"Quiet Blues"

"Quiet Blues" is just what its title promises - a soft and sad-sounding tune. A serious change in tone from the previous track, on this one Andy's voice is sweet and gentle. The lyrics begin, "Quiet blues/Nothing but me and the wind/Quiet blues/nothing but me and the wind/Quiet blues/Glad you found me again."

But his sense of humor still makes itself present, especially in lines like "Moonlight shimmers like a mirror ball in the gym," which is sort of a wonderful reverse simile. Ordinarily someone might describe the unnatural thing as like a natural thing - but Andy Friedman takes the beauty of moonlight and likens it to a gaudy decoration in a high school dance.

"May I Rest When Death Approaches"

"May I Rest When Death Approaches" is based on poems written by Tony Rullo, Andy Friedman's father-in-law, in the days just before his death. That fact alone makes it a song of interest. But even without knowing that, the song has a sharp power, Andy's voice full of weary wisdom. The song also benefits from some nice little touches on piano - like tears falling, or unfinished thoughts.

Check out these lyrics: "You can beat me with prayers now/Wash me with grief/Offer your fondness/But assure my release."

"Pretty Great"

"Pretty Great" opens with guitar - slow and deliberate. Then the first lines: "Now I always thought I was pretty great/When I look back I can see that I ain't/I wasn't so great, I wasn't so great." There's obviously something very funny about that, and maybe it's in the fact that most of us can related. We have a vision of ourselves which we can maintain until we actually look at ourselves. A simple idea, perhaps, but this song speaks it well.

"Schroon Lake"

"Schroon Lake" is a spoken word piece. Nearly a minute in, Andy messes up and acknowledges it. Then there's static (and an old recording of a fiddle?) with a few words spoken over it. And it's done.

Why is this included? Andy Friedman, before performing and recording music, wrote and recited poetry, accompanied by slide projections of his drawings and paintings.

"Going Home (Drifter's Blessing)"

Why do songs about going home make us sad? Even in their sweetness, there is something woeful in the lyrics, in the idea. There is always a hint of death.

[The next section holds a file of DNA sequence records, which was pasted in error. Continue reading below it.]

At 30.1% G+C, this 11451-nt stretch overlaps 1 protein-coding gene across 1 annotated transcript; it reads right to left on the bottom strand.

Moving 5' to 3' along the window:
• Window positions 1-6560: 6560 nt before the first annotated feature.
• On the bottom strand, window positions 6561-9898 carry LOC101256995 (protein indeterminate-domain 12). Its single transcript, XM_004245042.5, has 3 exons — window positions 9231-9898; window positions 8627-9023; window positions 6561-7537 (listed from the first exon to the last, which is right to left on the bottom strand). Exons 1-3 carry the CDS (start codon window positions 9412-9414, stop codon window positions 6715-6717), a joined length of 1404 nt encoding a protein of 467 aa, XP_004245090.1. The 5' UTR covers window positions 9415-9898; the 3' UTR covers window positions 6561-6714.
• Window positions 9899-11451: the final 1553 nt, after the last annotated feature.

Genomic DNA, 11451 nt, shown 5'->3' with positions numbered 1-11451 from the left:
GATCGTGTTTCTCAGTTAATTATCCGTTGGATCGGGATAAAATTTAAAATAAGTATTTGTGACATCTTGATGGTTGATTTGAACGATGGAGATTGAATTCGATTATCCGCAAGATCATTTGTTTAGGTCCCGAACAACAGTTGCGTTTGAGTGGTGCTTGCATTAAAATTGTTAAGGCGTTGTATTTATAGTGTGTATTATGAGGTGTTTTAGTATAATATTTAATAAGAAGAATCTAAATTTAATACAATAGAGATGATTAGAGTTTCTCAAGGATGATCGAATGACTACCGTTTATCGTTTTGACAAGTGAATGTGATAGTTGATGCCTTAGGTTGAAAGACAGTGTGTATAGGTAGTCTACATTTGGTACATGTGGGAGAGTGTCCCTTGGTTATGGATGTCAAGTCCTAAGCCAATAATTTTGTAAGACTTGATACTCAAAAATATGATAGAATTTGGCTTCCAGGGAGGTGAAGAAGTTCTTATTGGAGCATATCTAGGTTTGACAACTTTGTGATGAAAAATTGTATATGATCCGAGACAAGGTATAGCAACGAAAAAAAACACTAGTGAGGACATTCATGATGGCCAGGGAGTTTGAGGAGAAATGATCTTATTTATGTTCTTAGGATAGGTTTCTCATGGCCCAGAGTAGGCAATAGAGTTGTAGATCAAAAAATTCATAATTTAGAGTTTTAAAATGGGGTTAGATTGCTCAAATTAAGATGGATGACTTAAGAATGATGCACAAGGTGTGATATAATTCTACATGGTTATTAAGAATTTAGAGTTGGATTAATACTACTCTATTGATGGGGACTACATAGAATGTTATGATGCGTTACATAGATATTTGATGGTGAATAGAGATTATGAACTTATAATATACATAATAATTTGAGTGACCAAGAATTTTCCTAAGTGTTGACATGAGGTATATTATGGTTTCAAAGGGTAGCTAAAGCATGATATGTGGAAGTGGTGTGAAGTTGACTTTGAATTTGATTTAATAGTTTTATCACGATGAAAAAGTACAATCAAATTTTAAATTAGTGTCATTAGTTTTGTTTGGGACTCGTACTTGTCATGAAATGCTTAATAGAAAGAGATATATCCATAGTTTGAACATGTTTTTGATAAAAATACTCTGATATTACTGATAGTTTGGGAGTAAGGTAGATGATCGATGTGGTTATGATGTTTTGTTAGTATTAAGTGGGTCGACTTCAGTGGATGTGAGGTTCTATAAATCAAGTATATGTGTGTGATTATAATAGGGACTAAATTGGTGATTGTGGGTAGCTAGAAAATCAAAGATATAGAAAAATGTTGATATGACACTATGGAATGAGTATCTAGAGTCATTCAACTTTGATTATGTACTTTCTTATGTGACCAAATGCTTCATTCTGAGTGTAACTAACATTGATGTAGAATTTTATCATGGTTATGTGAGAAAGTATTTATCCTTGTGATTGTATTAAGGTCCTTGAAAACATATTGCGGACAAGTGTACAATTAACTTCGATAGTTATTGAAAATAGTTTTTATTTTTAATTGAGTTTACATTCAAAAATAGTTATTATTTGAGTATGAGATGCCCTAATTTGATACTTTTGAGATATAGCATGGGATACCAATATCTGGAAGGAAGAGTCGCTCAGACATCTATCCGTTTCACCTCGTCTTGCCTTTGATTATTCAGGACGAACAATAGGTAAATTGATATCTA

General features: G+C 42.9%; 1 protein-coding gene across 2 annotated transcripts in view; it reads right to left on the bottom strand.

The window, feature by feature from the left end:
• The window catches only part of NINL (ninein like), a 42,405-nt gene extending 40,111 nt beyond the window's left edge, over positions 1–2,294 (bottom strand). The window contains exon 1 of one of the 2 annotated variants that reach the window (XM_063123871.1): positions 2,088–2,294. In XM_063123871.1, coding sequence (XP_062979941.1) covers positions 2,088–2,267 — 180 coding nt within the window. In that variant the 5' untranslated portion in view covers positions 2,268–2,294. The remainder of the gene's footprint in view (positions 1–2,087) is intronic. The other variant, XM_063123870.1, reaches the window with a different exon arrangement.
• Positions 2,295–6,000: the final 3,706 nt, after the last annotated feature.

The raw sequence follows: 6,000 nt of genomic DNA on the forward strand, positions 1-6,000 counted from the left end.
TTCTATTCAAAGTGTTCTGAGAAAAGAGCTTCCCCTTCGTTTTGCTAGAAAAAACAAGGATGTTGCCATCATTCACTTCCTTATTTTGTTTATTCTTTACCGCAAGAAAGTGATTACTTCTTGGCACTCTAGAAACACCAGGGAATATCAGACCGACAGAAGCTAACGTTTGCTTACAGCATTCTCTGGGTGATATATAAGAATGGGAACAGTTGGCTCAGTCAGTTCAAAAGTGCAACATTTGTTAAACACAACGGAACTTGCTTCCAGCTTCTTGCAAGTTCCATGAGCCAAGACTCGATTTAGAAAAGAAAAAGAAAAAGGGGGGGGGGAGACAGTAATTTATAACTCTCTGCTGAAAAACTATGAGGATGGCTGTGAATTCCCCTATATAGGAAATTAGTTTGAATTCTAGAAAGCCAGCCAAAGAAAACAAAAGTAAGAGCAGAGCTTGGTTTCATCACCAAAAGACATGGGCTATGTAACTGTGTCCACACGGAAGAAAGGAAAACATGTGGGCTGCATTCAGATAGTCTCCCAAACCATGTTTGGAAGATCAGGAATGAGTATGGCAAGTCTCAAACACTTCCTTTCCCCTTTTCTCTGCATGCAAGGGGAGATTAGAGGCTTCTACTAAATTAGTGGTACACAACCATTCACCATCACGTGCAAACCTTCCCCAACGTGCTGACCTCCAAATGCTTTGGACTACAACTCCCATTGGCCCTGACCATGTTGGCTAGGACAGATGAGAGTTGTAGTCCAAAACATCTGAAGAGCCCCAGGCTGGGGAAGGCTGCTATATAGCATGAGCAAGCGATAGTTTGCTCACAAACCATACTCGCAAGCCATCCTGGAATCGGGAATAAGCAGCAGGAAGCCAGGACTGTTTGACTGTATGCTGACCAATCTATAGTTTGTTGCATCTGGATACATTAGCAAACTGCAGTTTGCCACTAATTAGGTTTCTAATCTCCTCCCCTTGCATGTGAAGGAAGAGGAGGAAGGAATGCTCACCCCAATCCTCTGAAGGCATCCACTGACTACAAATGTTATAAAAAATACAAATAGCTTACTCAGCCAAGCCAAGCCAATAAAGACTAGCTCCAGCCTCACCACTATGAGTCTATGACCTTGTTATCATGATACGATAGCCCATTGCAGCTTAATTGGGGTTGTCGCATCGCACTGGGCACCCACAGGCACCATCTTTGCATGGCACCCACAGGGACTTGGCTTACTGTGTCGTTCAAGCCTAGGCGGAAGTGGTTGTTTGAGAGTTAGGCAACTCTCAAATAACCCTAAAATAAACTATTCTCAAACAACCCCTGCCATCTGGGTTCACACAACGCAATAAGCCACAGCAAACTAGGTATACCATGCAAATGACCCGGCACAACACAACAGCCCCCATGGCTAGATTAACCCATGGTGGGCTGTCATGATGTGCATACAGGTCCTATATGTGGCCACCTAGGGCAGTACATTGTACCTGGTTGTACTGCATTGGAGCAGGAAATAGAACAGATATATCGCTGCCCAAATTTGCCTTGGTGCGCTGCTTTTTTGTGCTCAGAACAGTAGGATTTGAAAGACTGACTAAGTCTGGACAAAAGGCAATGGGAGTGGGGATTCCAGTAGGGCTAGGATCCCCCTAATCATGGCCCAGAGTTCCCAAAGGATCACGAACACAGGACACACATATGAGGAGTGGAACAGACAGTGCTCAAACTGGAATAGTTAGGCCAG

Here is a bit of Andy Friedman's lyrics for "Going Home (Drifter's Blessing)": "I'm going home/After I get there, my kids will be happy/I hope they don't hate me because I've been gone/I hope they might travel the road that might call/To their own happy children after I'm gone."

"Down By The Willow"
The album concludes with "Down By The Willow," a beautiful and mesmerizing tune. The lyrics begin, "She reminded me of summer/Getting close to her was hopeless." The guitar toward the end has a haunting power.

CD Track List
  1. It's Time For Church
  2. Motel On The Lake
  3. Pretty Great (Theme)
  4. Nothing With My Time
  5. Old Pennsylvania
  6. Roll On, John Herald
  7. Quiet Blues
  8. May I Rest When Death Approaches
  9. Pretty Great
  10. Schroon Lake
  11. Going Home (Drifter's Blessing)
  12. Down By The Willow

Musicians on this album are Andy Friedman on vocals and acoustic guitar; David Goodrich on acoustic guitar, electric guitar and piano; and Stephan Crump on acoustic bass. The album was recorded and mixed by Stephan Crump. Laserbeams And Dreams was recorded on September 1st and 2nd, 2010 in New York.

The photograph on the album's cover is by Gus Powell.

Laserbeams And Dreams is scheduled to be released April 5, 2011 through City Salvage Records. This is Andy Friedman's third studio album. His previous two are Taken Man (2006) and Weary Things (2009).